Kids are impressionable, especially when motorcycles are involved. That magical combination of sound, smell and danger has a way of imprinting itself on young minds. But Kyle Harvey didn’t just dream of bikes as a child—he practically grew up with them.
Kyle’s trade is tool and die making, but his passion is building bikes. His father, Garth Harvey, got Kyle and his brother into bikes at a young age; as soon as they could start their old man’s vintage motorcycles, they were riding them. Living in Edenvale in South Africa’s Gauteng province, the boys also had direct access to the local Classic Motorcycle Club.
The folks at the CMC made quite an impression on young Kyle—and taught him everything he knows about vintage bikes. After helping numerous friends work on their bikes, he went on to open his own shop, named simply ‘The Workshop.’ Kyle has been building and restoring classic motorcycles for over a decade now.
This cheeky bobber is his latest build, and it’s immensely fascinating. The engine’s from a Triumph TR6 Trophy, the frame is from a Matchless, and the quirky handmade details on it are endless.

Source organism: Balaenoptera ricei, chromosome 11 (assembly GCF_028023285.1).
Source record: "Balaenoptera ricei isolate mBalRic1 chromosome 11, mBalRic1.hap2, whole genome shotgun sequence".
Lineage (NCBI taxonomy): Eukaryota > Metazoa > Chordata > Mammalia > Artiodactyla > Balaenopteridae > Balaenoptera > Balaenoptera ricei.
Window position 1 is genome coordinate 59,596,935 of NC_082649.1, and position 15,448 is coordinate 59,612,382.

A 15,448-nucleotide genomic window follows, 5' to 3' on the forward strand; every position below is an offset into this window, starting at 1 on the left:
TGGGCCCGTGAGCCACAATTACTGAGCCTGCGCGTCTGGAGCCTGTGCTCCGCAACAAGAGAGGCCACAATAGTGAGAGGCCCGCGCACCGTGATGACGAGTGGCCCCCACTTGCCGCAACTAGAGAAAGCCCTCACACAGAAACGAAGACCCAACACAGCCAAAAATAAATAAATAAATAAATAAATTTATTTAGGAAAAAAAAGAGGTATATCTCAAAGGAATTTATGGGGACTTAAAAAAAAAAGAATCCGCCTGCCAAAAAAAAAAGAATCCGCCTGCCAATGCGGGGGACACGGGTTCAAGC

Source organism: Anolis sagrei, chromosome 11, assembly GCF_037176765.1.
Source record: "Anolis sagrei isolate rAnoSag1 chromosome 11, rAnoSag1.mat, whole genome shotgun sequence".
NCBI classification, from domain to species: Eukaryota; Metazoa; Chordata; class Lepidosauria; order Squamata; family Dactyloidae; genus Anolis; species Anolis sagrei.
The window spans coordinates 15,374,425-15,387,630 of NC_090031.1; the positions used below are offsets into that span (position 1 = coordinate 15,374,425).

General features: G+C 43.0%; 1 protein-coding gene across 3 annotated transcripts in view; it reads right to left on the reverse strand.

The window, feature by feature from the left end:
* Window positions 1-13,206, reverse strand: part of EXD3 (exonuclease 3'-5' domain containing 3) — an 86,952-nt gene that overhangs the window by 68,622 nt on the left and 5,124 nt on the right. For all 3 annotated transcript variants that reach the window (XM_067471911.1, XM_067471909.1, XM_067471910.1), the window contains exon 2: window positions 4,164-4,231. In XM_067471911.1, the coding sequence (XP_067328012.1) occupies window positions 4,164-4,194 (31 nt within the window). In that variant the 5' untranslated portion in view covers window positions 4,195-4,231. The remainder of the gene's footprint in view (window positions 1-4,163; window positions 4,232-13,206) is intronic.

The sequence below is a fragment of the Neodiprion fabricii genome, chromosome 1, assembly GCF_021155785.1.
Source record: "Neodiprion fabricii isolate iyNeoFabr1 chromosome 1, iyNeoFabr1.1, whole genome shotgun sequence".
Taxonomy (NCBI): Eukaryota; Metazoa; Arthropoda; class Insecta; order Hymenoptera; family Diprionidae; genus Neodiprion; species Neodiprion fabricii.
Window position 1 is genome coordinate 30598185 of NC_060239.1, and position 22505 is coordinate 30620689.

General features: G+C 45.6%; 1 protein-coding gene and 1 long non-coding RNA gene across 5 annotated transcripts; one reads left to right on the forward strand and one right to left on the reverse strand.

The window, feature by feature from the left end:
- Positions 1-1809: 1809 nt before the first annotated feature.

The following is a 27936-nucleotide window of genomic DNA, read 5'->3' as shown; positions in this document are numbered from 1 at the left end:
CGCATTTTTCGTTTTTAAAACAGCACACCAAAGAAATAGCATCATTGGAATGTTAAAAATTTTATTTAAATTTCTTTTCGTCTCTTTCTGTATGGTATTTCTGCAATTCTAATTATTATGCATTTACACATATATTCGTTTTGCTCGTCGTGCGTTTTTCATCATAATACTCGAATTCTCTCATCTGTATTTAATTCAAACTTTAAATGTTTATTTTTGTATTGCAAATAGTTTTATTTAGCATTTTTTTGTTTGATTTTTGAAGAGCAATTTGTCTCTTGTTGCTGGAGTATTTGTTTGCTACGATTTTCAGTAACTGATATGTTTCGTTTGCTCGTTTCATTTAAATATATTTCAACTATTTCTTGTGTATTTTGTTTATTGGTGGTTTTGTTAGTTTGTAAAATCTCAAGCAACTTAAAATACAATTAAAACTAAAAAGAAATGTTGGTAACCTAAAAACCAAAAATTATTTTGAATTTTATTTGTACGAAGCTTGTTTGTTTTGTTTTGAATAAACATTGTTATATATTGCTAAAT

By: Ben Pilatti
Title: Here comes trouble: A Triumph TR6 with a Matchless frame
Sourced From: www.bikeexif.com/custom-triumph-tr6-matchless-frame
Published Date: Wed, 21 Dec 2022 17:01:12 +0000
Did you miss our previous article…
The Swan Song of the V12
The V12 engine holds a special place in the heart of many automotive and motorsports fans. For some, it’s the sound of Formula 1 through the years, especially during the 1990s. For others, it’s engines like the 6.1 L BMW S70/2 from the McLaren F1 or the 3.9L Lamborghini V12 that powered all their cars from the Miura through to the Diablo. No matter where it lies in your heart, it is the “proper” configuration for many: 6 cylinders per bank, put into a V, and firing in an odd sequence to give it that special roar under power.
Yet, as concerns over fuel efficiency, qualms about environmental impact, and high-powered turbocharged V8 or V6 engines are the norm now, the V12 is slowly, but surely, being put to rest. In fact, the only place that V12s are still hanging on by the last threads of their engine mounting bolts are in supercars, hypercars, and a few ultra-luxury cars. Even then, many exotic brands have announced that their next cars will either be V10s or turbo V8s and V6s.
Since it appears that the swan song of the V12 is reaching a crescendo, we thought it only appropriate to celebrate the few remaining cars out there that carry them. It may be the last time we see some of these brands, many of which are known for their V12s.
The Amazing Last V12 Production Versions from the Big Brands
Ferrari 812 Superfast
Ferrari 812 Superfast. Image via Supercars.